To add more detail on the small-amount credit contracts, as I've talked about, we will implement those reforms to enhance financial inclusion and ensure the consumers of those types of products are better protected. They are a high-cost form of borrowing; there's no doubt about that. They are more typically accessed by some of Australia's most vulnerable consumers. While these products can be useful for consumers—and, in the end, individuals have to be given the right to decide their own financial futures—and can be useful as an emergency source of funding, repeated borrowing can lead to repayments which can consume a great proportion of people's income and become increasingly unaffordable over time. The reforms that we are putting forward are designed to limit consumer harm while maintaining access to small-amount credit contracts and consumers leases. To this end, we'll impose a cap on total payments that can be made under those consumer leases. The permitted cap on costs will be equal to the sum of the base price of the goods hired under the lease, permitted delivery fees, permitted installation fees multiplied by four per cent per month up to a maximum of 48 months. Lessors will additionally be able to charge a one-off establishment fee of 20 per cent of the base price of the goods. As part of those wider reforms the government is introducing, it will also introduce a new protected earnings amount for small-amount credit contracts and consumer leases. Small-amount credit contract providers and consumer leases will be prohibited from providing a contract that would result in a person who receives 50 per cent or more of their net income from Centrelink devoting more than 20 per cent of their net income to small-amount credit contracts and consumer lease repayments, with no more than 10 per cent of their income being allocated towards small-amount credit contract repayments; and, for a person who receives less than 50 per cent of their net income from Centrelink, from devoting more than 20 per cent of their net income to small-amount credit contracts or consumer leases. These protected earning amounts will maintain access to credit while ensuring enhanced protection for the most vulnerable consumers.

Getting back to the broad framework that we have in place, this is an area that has undergone significant change over a long period of time. Going back to 2009, the national credit framework was established, which involved such things as a licensing regime, responsible lending, dispute resolution and a national credit code. In 2011 we saw changes in improved disclosure, restrictions on unsolicited credit and prohibited fees being charged. In 2014 we had comprehensive credit reporting introduced, allowing positive credit information on borrowers to be shared.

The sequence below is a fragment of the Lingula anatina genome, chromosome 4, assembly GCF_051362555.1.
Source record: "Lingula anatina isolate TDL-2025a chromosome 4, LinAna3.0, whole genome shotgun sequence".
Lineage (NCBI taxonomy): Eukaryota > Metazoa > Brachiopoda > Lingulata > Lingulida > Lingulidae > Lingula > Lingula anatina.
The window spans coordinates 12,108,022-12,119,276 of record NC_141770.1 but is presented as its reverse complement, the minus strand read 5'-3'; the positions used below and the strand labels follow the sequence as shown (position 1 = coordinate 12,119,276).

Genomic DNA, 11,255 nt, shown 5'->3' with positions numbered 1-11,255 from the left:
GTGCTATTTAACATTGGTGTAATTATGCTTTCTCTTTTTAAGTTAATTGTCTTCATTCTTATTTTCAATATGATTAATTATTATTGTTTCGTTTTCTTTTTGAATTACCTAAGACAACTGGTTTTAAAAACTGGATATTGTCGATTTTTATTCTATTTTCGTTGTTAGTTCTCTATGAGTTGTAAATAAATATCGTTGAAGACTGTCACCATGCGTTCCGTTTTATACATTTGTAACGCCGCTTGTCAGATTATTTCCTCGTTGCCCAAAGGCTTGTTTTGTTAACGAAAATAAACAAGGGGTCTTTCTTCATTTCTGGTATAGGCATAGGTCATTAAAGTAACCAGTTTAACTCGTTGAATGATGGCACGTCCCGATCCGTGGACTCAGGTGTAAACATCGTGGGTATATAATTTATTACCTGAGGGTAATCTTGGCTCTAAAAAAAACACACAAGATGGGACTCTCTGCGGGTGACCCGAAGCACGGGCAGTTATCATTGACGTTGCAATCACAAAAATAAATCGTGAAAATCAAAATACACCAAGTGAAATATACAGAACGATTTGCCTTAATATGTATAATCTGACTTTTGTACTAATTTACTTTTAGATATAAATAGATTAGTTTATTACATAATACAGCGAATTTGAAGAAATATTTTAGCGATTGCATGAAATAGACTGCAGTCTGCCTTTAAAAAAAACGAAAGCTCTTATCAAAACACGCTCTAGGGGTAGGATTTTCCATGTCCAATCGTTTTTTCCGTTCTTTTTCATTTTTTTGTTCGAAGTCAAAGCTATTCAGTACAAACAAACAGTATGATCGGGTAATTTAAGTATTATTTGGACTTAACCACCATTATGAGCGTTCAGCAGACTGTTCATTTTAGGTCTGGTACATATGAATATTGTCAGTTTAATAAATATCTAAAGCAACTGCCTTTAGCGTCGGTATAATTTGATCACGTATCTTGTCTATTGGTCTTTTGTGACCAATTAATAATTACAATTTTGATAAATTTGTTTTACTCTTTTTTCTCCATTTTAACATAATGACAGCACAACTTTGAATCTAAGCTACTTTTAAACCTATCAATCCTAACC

In 2018, we had the establishment of AFCA. I think in the future this date will be looked back on as a very important date, because AFCA has provided a forum through which individuals can take complaints in the lending space to an independent authority, at no cost to themselves, which, again is very important. This is not weaponising and forcing people into the courts at extraordinary costs. We all know that that cost barrier of entering the legal system, particularly on small amount credit contracts, but even on larger amount contracts, can be very difficult for average income earners. Going to court is an extraordinarily expensive business, even if you believe you have a very, very good case. The delivery of AFCA as a low cost, independent authority, where disputes can be resolved in a way that is advantageous to consumers, has been a great step forward. From memory, the information coming out of AFCA shows that some 70 per cent of resolutions of claims in AFCA proceedings were found to favour the consumer. I will correct the record if I'm wrong on that, but I'm reasonably sure I'm correct. It's only been in place for three years, since 2018, so we have a relatively new dispute resolution body which is proving to be very advantageous to consumers. It is something that we as a government can be very proud of. But, as a society, we've now got an avenue towards the resolution of disputes for people who are perhaps sold products or enter into arrangements that are not advantageous to them and have some legal problem associated with them. Those disputes can be resolved in a way that is low cost to all parties and result in a fair outcome for consumers. I'll leave my remarks there. Again, putting this bill up in this way is merely a stunt from the Labor Party. We will not be supporting the bill.